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How is Waste Managed Around the World?

It is apparent that the world, at large, is experiencing a lot of problems when it comes to proper waste management. According to data from the World Bank, the rate of waste generated is only expected to increase.

In 2016, the world’s cities generated approximately two billion tonnes of solid waste. This amounts to a potential footprint of 0.74 kilograms per individual per day. Unfortunately, as a result of the high rates of population growth coupled with urbanisation, our annual waste generation is only projected to increase dramatically.

To be more precise, the World Bank estimates that we will be generating around 3.4 billion tonnes of waste in 2050. This implies that something needs to be done, and very quickly.

Poor rubbish disposal not only affects the environment, but equally negatively impacts on the overall health of the population. Compared to the residents in the developed world, those in developing nations, typically the urban poor, are relatively more severely impacted by poorly managed rubbish.

What’s more, research indicates that more than 90% of waste is usually disposed of in unregulated dumps in low-income parts of the world. Sadly, all these practices result in serious safety, health and environmental consequences. Waste that is poorly managed serve as ample breeding grounds for disease vectors and equally contribute to global climate change via methane creation.

How is waste management handled around the world?

Waste management is the general term used to describe the process of collection, transportation, disposal and monitoring of rubbish. Waste, on the other hand, refers to all types of material rubbish that are produced through human activity. On most occasions, waste is managed to get resources from it. The rubbish to be handled includes all types of matter, including solid, liquid, gaseous as well as radioactive materials.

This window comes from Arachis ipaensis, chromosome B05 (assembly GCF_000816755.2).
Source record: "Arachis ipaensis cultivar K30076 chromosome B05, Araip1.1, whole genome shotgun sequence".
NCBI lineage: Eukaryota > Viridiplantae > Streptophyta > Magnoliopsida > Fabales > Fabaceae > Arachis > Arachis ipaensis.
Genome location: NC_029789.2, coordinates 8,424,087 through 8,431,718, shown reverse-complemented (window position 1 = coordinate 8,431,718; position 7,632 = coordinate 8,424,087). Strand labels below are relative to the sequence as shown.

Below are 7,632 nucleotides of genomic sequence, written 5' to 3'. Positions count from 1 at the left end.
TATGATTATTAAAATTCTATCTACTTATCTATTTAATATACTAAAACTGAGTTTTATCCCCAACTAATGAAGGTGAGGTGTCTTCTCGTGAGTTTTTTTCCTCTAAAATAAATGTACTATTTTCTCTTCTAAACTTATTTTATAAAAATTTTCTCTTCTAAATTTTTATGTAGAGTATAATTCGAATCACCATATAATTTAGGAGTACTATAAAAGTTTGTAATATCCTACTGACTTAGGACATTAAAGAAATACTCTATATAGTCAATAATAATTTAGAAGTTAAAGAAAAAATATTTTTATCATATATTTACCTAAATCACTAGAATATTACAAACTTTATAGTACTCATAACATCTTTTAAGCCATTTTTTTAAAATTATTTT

It is imperative to note that the methods employed for waste management greatly differ for developing and developed nations. Equally, the method for the management of waste may differ for residential and commercial areas. In metropolitan and rural settings, the management of waste is the sole responsibility of the local government. On the other hand, the waste generated by industries should be managed by the firm itself, provided it is non-hazardous.

There are certain common methods used by nations to handle waste management including:

  • Incineration

This is a waste management practice which involves the burning of organic substances contained in waste materials. Typically, the aim is to convert the rubbish into heat, flue gas and ash. In some instances, the heat produced through incineration is used to generate energy. The method is highly versatile and is essential for disposing of nearly all sorts of matter. However, incinerating waste can also be a problem.

Equally, it is the most accepted procedure for disposing of perilous materials. It is a common practice in countries with inadequate land such as Japan. Sweden and Denmark heavily rely on this concept to produce heat and power to support their district heating schemes. Other countries that heavily rely on incineration for the disposal of municipal wastes include France, Germany, Netherlands and Luxembourg.

  • Landfills